The sustainability of coastal marine ecosystems is of global concern given a variety of anthropogenic disturbances, including exploitative fishing practices, destructive coastal development, alterations to hydrological and nutrient regimes, and climate change. Marine protected areas (MPAs) are areas where fishing is not allowed, and they are valuable conservation tools. These closed areas can help restore and conserve important fish species and protect the environment from damage.
In Everglades National Park a marine protected area called the Crocodile Sanctuary has been completely closed to public access since 1980, over 30 years! Our goal is to figure out how the absence of humans has benefited the fish communities in this area. We are using Baited Remote Underwater Video Systems (BRUVS) to monitor fish populations inside and outside the Crocodile Sanctuary. These video systems allow us to watch what goes on underwater without harming fish or the environment.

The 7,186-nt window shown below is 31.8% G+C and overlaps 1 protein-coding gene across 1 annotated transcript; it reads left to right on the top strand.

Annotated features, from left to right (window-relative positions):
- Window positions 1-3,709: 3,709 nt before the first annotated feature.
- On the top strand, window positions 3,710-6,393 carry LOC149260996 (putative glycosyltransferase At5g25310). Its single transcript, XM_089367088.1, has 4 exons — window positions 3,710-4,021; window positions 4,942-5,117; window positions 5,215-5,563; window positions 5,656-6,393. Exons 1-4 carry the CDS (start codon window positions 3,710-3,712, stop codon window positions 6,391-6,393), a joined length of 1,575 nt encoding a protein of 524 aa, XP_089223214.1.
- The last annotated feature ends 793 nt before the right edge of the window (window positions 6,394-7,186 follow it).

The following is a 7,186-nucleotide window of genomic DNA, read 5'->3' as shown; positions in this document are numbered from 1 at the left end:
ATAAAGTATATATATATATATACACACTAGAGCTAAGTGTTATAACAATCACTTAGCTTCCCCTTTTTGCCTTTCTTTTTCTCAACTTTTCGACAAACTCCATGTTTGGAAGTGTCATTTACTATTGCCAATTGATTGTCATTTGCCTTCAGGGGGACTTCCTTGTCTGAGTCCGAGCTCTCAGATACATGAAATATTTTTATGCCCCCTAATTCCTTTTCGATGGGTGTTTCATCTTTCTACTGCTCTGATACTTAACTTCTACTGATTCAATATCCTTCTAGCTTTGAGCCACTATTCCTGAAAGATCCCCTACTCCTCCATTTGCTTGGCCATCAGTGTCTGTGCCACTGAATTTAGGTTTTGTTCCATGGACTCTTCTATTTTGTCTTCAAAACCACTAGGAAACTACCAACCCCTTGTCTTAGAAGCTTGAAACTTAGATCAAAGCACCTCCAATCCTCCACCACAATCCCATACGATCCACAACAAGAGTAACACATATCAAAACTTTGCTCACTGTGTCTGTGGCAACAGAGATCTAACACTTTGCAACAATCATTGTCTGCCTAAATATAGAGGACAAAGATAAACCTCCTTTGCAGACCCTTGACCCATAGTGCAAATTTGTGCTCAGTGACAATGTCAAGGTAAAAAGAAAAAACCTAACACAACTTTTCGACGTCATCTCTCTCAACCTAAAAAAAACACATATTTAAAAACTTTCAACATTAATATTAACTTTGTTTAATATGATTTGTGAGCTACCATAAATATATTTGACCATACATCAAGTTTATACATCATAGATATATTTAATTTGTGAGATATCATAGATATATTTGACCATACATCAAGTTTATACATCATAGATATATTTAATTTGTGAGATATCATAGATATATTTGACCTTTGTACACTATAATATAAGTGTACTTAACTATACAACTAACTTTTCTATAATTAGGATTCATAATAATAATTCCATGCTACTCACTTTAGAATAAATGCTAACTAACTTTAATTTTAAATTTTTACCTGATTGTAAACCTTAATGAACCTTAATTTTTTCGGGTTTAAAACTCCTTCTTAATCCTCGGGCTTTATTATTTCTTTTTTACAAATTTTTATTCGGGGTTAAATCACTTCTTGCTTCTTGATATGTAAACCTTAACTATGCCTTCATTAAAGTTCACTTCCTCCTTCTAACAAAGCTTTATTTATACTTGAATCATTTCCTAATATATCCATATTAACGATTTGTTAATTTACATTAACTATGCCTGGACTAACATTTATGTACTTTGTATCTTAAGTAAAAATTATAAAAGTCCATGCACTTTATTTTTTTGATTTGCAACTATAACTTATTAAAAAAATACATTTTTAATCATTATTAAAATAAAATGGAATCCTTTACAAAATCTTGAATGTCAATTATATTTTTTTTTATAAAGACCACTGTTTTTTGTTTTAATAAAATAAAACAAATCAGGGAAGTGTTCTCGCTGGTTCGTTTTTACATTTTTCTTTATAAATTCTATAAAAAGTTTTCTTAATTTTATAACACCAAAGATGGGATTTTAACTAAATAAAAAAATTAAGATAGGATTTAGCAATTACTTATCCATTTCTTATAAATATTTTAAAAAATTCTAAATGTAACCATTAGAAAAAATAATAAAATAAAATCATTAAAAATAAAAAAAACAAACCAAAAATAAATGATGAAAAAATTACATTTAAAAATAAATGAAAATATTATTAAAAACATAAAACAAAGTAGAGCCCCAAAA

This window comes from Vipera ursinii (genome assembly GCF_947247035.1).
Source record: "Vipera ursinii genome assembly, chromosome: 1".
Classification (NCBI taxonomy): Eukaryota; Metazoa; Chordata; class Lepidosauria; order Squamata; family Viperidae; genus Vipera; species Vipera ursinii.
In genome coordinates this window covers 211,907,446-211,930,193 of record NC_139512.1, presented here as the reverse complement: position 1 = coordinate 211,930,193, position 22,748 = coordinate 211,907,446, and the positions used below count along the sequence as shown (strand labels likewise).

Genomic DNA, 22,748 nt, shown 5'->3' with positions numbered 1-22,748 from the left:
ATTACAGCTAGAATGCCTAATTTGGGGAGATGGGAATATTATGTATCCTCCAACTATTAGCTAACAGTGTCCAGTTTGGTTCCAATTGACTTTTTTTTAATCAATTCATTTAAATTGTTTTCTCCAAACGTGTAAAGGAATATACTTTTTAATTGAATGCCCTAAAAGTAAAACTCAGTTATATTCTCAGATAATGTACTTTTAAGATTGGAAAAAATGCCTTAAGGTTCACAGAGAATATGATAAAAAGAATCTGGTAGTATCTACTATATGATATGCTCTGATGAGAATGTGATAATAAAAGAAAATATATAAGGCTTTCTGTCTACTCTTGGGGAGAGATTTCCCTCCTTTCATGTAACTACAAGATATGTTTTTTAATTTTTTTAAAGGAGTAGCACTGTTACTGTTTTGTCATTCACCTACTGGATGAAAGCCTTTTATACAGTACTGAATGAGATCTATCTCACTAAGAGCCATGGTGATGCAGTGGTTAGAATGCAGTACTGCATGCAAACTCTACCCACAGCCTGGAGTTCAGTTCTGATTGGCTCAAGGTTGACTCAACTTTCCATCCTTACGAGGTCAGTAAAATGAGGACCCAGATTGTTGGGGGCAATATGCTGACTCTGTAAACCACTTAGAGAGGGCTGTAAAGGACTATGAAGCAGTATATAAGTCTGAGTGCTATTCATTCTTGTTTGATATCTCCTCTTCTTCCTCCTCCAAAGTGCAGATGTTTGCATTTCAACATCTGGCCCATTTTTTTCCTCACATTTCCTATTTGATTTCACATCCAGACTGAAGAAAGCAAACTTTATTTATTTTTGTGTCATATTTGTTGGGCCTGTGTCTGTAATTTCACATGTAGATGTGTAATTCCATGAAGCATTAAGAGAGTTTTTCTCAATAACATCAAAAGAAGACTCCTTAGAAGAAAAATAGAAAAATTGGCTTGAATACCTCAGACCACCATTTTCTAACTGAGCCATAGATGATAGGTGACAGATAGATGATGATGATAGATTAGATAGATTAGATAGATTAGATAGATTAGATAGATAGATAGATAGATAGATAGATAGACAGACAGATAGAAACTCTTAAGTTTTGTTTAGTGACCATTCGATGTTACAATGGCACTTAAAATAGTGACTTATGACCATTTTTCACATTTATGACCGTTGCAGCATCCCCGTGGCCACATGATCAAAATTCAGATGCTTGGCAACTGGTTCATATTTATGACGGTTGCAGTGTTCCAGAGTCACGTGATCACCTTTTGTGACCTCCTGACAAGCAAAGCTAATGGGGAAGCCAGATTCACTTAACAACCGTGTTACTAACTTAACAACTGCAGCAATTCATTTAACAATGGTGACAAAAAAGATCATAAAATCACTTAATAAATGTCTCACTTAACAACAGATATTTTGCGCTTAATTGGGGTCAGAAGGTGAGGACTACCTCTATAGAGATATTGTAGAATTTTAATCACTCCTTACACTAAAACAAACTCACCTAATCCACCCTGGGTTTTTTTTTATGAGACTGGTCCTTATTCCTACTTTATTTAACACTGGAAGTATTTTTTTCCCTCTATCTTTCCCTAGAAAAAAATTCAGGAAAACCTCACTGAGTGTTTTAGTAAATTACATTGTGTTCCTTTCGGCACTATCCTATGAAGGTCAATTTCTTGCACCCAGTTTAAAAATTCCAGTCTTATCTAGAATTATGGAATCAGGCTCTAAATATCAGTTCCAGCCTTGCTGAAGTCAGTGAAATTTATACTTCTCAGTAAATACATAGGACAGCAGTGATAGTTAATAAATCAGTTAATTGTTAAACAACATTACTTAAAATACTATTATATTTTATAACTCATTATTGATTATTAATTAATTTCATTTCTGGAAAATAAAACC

So far we have found that there are a lot more baby sharks living in the MPA than outside, suggesting that the lack of human access may have allowed this MPA to become a sanctuary for top predators. Information about fish communities within MPAs is really important for management, and our research will help Everglades National Park make decisions about using MPAs as management tools in the future.
Find more information on this program on the Rehage Lab website.